Corey Avellar, who will be teaching an Upper Elementary class, has 20 years experience teaching preschool through eighth grade. She has led camps at the Roanoke Science Museum and Reynolds Museum and enjoys exploring the world through theater, music, dance, art, horseback riding, and archeological digs. Avellar, who has taught at the Blue Mountain School in the past, says her goal is for her students "to be disappointed when they have to stop school for summer vacation."

Jamie Reynolds will be teaching a second Upper Elementary class. He has a long history of working with young people in his home country of Australia. Reynolds has experience as a youth mentor, activities director, and counselor, and most recently worked as a substitute teacher for the Floyd County School system. He served as a BMS board member and as board president in the past and has been influential in forging the school's new direction.

Other BMS staff includes three Enrichment teachers. Sarah McCarthy will offer yoga and contemplative practices. Lora Giessler is on staff as the school's art teacher and Kari Kovick will head up the music program.

Another important change at BMS is that the school is seeking accreditation through the Virginia Association for Independent Schools, which will involve a two year self-study process of self-evaluation and visits and evaluations by members of the association. Opportunities and workshops for professional development for teachers and staff will be available through the program.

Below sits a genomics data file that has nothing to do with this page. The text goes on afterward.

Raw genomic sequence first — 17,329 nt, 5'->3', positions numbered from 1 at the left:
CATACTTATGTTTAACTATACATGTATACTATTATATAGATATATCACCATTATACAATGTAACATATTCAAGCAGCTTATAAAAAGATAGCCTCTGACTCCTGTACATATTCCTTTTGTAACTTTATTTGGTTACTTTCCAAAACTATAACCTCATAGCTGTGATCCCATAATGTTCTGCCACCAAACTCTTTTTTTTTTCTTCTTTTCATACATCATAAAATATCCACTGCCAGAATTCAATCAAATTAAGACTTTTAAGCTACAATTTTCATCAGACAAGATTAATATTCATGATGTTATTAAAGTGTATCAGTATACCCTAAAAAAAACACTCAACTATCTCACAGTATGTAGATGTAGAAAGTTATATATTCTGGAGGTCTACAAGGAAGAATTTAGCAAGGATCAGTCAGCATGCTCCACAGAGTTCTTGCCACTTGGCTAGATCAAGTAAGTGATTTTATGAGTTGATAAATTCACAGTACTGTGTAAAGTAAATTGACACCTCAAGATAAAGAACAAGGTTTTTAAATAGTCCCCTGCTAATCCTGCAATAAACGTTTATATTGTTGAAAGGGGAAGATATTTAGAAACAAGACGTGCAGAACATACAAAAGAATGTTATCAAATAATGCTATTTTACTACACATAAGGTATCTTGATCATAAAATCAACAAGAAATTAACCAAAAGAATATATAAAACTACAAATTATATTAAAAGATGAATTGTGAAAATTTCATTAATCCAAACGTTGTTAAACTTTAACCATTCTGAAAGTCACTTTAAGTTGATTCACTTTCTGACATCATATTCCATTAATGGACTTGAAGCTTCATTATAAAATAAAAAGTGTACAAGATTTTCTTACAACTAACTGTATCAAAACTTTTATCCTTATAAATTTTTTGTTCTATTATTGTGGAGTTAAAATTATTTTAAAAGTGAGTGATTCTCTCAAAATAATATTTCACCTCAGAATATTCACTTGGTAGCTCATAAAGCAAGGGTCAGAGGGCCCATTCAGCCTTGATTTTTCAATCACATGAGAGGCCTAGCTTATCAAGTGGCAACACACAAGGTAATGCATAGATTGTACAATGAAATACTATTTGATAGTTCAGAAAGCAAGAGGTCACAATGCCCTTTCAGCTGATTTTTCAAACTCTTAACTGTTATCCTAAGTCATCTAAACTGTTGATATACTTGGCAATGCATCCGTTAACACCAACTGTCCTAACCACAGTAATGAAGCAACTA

As in the past, BMS does not administer standardized testing, and students and teachers at the school work together to complete a portfolio of the students' work for review several times throughout the school year. The portfolio is used in place of grades.

BMS classes begin on September 8th with a tuition range of $125 to $400, depending on the number of days a student will be attending. Some scholarships and parent work-trade options are available. An open house with refreshments and planned children's activities is scheduled for Saturday the 15th from 11 - 3 p.m. Everyone is invited to come and meet the teachers and tour the school, Emmett says. ~ Colleen Redman

More about the Blue Mountain School story HERE.

Comments

It looks a wonderful establishment that gives some unusual subjects.

NetChick sent me here.

Educating our youth is the real way to change the world. It's likely too late for us, but not for them.

NetChick sent me. :)

Reminds me of the school I went to for 6 years-0 it was a one room wooden school.

That sounds like a really wonderful school. How exciting!

My sons went to Blue Mountain when they were young and I taught a creative writing class there once a week for many years. It does have the feel of a one room schoolhouse, but there are actually 3 buildings on the property.

When I read the title, I thought, "Oh, no!". But I was reassured when I read the article - it is so good that Floyd has a school that allows students to really learn instead of being force-fed the "official line".

i really wish i had that kind of schooling opportunity for my son... it was a major draw when i was considering floyd as a place to live. still someday maybe... :)